Ford takes responsibility for Flat Rock gas leak

September 04, 2021, 6:35 AM

A gas leak originating at a nearby Ford plant is likely the source of a spill into the sewer system of Flat Rock, which has led to the evacuation of a number of homes in that Downriver community. 

A gas leak has led to evacuations in the Downriver community. (Photo: City of Flat Rock)

Gov. Gretchen Whitmer declared a state of emergency as workers dealt with reports of chemical odors from the city's sewers over the last five days, which her office said had "the potential to be explosive." Bob Holycross, Ford's vice president of sustainability, environment and safety engineering announced Friday that the company's plant was the source of the leak. 

The affected area in Flat Rock is "a 4-square-mile perimeter including the areas south of Vreeland Road, east of Cahill Road, north of Woodruff Road and west of Interstate 75," according to The Detroit News:

The Michigan Department of Environment, Great Lakes and Energy said in an email late Friday that an estimated 1,000 to 3,000 gallons of unleaded gasoline are estimated to have spilled into the sewer system.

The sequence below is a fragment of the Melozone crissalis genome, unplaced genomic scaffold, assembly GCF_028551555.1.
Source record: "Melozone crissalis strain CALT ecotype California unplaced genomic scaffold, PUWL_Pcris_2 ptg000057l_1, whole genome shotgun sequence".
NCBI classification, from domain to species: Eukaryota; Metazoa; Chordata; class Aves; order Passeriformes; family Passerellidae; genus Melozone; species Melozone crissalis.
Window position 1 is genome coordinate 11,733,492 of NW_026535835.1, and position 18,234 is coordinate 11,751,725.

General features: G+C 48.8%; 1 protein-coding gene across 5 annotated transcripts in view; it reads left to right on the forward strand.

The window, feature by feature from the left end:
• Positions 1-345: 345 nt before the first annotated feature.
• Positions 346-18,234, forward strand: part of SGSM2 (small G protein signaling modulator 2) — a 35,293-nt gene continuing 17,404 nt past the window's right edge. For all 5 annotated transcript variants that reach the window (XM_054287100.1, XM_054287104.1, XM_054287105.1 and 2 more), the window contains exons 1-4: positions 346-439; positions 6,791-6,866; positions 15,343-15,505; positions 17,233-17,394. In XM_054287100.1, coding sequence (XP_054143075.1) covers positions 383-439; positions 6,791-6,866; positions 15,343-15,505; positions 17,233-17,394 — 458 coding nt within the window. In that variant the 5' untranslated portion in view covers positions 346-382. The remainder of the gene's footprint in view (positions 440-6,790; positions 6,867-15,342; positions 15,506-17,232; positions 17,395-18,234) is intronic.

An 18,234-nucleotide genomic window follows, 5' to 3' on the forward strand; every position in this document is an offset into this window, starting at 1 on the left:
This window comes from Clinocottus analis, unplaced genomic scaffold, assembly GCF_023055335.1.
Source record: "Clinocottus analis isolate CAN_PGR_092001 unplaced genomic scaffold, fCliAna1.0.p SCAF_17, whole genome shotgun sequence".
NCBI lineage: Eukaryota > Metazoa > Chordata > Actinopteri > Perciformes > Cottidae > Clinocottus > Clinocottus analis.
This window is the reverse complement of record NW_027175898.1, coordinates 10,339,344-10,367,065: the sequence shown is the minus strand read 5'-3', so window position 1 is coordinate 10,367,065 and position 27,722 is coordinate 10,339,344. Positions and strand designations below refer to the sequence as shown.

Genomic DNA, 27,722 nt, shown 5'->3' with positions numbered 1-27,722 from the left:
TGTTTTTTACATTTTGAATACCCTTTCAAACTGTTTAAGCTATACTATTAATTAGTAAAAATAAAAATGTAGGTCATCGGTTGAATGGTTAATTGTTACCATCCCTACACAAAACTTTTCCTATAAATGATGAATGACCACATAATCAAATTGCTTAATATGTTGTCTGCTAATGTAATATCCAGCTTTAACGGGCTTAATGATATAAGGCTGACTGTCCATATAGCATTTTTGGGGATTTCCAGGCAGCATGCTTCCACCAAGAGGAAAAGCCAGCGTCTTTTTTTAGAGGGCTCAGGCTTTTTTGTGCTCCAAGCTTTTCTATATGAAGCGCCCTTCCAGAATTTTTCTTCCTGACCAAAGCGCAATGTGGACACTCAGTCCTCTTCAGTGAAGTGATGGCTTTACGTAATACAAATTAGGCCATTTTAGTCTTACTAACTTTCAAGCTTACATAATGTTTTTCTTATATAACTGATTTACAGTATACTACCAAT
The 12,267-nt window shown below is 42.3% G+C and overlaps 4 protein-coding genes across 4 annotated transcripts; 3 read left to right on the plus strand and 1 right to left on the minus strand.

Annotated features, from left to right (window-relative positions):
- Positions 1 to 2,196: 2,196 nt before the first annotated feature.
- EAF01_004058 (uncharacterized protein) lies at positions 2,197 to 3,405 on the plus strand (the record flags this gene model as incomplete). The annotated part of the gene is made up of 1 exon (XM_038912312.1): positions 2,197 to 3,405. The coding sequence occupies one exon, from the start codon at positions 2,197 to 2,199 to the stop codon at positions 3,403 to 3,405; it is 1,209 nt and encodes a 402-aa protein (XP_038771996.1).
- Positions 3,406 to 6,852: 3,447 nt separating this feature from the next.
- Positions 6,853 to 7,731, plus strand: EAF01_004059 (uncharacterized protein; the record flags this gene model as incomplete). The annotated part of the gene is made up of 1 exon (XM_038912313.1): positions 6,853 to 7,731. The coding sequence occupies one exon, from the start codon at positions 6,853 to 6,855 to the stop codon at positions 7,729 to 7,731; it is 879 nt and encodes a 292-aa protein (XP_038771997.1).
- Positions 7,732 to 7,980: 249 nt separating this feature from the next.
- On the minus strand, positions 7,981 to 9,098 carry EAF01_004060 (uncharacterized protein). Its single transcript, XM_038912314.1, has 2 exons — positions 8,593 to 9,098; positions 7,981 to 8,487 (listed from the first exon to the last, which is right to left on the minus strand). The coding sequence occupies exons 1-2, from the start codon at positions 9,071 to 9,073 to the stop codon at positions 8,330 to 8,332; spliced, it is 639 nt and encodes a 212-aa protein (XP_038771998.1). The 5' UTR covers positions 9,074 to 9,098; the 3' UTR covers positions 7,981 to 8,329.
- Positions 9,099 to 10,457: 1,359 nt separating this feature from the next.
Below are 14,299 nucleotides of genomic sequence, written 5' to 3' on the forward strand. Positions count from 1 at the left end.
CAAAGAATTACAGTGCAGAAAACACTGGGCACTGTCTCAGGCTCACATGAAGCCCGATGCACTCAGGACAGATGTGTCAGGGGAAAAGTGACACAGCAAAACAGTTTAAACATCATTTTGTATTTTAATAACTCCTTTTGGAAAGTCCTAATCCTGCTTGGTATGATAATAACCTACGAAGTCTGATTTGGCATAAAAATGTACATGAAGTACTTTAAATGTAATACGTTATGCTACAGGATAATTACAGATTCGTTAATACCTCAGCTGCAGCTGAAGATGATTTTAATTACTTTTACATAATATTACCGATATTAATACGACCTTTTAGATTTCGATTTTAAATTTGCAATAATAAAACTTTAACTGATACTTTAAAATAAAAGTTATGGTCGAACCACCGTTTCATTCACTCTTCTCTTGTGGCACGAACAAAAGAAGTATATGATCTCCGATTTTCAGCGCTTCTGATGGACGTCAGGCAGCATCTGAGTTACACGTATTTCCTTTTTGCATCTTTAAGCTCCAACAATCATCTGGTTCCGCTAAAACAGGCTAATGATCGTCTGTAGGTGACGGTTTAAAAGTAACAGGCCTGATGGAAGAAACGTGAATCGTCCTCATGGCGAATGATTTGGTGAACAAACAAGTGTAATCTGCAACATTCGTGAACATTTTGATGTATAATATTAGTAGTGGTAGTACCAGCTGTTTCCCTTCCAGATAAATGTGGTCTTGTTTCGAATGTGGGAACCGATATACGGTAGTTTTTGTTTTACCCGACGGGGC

As the company works to execute a "corrective plan," Holycross said, the plant — which builds Mustangs — will be shut down over the Labor Day weekend as previously planned. Ford said it also is in the process of isolating wastewater on its property from the city's system, assisting with cleanup efforts and "identifying people whose lives have been disrupted by this."

EGLE said in a Friday evening statement that the city of Flat Rock would use firefighting foam to "suppress" the vapors. The foam is "designed to bond with hydrocarbons" such as gasoline "to help break down the organic compounds." It will be applied inside sanitary sewers that were affected by the issue. The foam does not contain a group of chemicals known as PFAS.

The leak came from a line carrying gas used to fuel vehicles in the plant. While Holycross said the initial leak was thought to be small, it was eventually discovered to be much larger. 

Read more:  The Detroit News

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